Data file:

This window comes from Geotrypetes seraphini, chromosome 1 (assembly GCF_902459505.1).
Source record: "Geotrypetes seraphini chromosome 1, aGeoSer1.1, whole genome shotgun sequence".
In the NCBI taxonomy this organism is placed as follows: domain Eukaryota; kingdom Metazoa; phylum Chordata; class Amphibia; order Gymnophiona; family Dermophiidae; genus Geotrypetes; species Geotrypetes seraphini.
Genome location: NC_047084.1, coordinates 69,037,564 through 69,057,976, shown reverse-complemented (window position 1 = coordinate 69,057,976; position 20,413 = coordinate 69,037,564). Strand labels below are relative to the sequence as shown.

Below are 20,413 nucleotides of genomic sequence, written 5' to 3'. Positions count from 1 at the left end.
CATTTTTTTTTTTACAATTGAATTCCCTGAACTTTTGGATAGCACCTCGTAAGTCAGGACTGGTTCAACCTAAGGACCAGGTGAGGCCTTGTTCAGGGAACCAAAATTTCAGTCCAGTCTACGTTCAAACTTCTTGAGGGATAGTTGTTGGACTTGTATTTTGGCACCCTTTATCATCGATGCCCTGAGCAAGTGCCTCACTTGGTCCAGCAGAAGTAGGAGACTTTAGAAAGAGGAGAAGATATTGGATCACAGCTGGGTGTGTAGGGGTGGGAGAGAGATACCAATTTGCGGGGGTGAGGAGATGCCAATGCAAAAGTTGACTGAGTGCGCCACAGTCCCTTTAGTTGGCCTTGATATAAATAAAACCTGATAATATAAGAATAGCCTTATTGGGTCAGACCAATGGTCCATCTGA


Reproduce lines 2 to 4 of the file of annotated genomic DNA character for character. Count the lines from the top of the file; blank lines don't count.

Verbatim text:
Source record: "Geotrypetes seraphini chromosome 1, aGeoSer1.1, whole genome shotgun sequence".
In the NCBI taxonomy this organism is placed as follows: domain Eukaryota; kingdom Metazoa; phylum Chordata; class Amphibia; order Gymnophiona; family Dermophiidae; genus Geotrypetes; species Geotrypetes seraphini.
Genome location: NC_047084.1, coordinates 69,037,564 through 69,057,976, shown reverse-complemented (window position 1 = coordinate 69,057,976; position 20,413 = coordinate 69,037,564). Strand labels below are relative to the sequence as shown.